So does mobile tag management make any sense?
Yes, mobile tag management does make sense, and it does provide similar benefits in mobile as it does in web. That is, if your mobile efforts are purely web-based (sometimes called mDot or m.yoursite.com), or if you have built a hybrid app with a native code wrapper of web content and are you willing to sacrifice some native optimization capabilities.
A success story.
I spoke with Randy Dailey, co-creator of ProximiT, an app designed to help Boston commuters with being timely when getting to the subway platform, to discuss his company’s use of tag management. Randy explained, “We’ve had a good experience using Google Tag Manager for ProximiT, but our implementation is somewhat naive – we’re just using it as a cloud based key/value store. There was no way to dynamically implement our analytics, push, and acquisition tags using GTM.”
ProximiT was still forced to manually include the SDKs of their solution providers, but they were able to use a tag management solution to solve a different problem:
The Massachusetts Bay Transportation Authority, also known as MBTA or “T”, was releasing a new API for Green Line tracking on a certain date. ProximiT was able to submit their app ahead of time, have their users download it, and they could dark launch the feature so that they had day-0 support without having to wait for app store approval.
There was no way to dynamically implement our analytics, push, and acquisition tags using GTM.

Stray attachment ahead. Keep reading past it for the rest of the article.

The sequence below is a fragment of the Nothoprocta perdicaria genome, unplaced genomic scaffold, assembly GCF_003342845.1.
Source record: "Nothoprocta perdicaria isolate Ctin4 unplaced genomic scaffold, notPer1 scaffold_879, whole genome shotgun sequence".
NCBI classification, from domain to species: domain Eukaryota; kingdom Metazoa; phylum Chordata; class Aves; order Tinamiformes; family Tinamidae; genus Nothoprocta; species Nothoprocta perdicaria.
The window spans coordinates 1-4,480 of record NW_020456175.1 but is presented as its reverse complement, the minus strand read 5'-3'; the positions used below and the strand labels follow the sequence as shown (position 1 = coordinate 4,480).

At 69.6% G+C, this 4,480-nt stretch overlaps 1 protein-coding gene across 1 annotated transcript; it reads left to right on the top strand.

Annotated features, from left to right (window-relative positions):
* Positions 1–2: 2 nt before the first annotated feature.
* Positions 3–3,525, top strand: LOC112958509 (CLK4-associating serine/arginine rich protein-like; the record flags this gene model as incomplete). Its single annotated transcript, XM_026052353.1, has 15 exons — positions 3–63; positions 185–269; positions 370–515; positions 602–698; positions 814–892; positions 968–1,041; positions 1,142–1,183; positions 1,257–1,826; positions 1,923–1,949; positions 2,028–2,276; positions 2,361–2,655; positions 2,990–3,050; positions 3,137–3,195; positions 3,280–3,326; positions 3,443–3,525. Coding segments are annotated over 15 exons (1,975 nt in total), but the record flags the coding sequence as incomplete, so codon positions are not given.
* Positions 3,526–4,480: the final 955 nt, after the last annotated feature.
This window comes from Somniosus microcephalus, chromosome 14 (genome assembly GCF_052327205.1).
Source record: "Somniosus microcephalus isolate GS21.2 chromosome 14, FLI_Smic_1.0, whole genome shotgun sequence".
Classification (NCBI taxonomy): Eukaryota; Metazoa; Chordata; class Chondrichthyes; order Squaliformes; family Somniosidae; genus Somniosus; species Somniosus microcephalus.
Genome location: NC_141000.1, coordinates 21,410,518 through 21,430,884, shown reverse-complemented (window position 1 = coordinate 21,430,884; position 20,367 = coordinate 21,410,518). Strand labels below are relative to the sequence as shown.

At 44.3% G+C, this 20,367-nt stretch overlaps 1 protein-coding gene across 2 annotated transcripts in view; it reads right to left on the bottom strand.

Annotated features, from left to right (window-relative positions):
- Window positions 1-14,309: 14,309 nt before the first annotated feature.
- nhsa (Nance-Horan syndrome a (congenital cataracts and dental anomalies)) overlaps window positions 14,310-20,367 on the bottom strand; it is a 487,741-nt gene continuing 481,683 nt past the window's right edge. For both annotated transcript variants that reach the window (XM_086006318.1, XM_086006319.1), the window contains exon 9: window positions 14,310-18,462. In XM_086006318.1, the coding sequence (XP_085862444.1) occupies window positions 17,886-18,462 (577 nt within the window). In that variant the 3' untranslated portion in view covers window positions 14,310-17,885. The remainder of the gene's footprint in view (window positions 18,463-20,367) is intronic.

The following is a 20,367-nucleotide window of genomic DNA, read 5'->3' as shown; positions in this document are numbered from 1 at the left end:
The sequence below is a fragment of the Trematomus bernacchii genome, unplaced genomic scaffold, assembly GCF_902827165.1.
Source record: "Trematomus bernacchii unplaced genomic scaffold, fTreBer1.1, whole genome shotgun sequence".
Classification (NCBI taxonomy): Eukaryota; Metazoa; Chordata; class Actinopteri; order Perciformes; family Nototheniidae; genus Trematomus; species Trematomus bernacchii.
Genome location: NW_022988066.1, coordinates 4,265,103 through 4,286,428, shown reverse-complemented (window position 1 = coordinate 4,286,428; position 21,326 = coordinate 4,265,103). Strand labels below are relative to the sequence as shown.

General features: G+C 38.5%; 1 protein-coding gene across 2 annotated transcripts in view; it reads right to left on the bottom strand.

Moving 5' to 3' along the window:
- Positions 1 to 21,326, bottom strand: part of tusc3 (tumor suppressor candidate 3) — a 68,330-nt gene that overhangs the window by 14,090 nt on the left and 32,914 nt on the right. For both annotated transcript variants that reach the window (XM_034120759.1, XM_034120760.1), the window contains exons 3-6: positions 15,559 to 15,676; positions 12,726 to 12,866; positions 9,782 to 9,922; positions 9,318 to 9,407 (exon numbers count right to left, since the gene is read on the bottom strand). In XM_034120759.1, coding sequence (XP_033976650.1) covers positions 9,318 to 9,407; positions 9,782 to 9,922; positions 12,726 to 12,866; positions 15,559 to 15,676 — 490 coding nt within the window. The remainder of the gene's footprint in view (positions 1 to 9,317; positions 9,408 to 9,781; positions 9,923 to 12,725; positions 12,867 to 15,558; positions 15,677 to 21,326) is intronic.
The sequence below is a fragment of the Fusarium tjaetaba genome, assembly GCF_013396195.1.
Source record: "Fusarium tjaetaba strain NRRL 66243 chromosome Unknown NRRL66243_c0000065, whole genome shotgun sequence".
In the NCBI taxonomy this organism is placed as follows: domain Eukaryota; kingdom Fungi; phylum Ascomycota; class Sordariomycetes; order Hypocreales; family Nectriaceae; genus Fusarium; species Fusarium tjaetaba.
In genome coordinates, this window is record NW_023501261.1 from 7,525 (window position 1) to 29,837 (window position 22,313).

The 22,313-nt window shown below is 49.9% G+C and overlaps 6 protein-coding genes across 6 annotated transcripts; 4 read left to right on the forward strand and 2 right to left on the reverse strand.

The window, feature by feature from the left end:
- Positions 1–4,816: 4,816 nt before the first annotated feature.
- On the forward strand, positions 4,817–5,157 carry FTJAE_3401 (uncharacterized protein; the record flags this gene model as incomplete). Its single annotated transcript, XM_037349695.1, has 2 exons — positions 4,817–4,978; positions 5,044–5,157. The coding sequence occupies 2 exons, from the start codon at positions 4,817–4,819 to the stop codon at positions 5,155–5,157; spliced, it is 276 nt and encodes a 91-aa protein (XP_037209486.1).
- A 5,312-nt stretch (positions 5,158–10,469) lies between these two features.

They were also able to tune the display of how often ProximiT showed the “Rate My App” message post facto after shipping. And, they kept the key/values to Google Analytics, Localytics, and a mapping of internal event code names to friendly event names in GTM so that we could switch them without having to re-release the app.
“On the SDK side, we shipped the app with a default configuration file that had failover values for all of the key/values and would use the tag manager to update the values of remote devices but the actual tagging of events and attributes still had to be done manually because we are a native app.”
The unfortunate truth for Randy and other mobile app developers is that there isn’t a simple solution that allows them to implement one set of code that would allow them to gather all their mobile analytics data, push, in-app messaging, acquisition management or A/B and MVT tool without manually dropping code in and redeploying their application.
If you are lucky, your mobile development team will write code to simplify the integration of different vendors. This sometimes avoids them having to dig through the code every time, but this is a timely upfront cost that would likely need to be revisited should other functionality be added.
Tag management solutions aren’t a complete throw away for mobile, as they can be used for some good, such as the way ProximiT is leveraging such tools. But the real options for using them just like you would on a website are just not there.
This post was originally published by me on the Search Discovery Blog here: http://www.searchdiscovery.com/blog/mobile-tag-management-the-unfortunate-truth/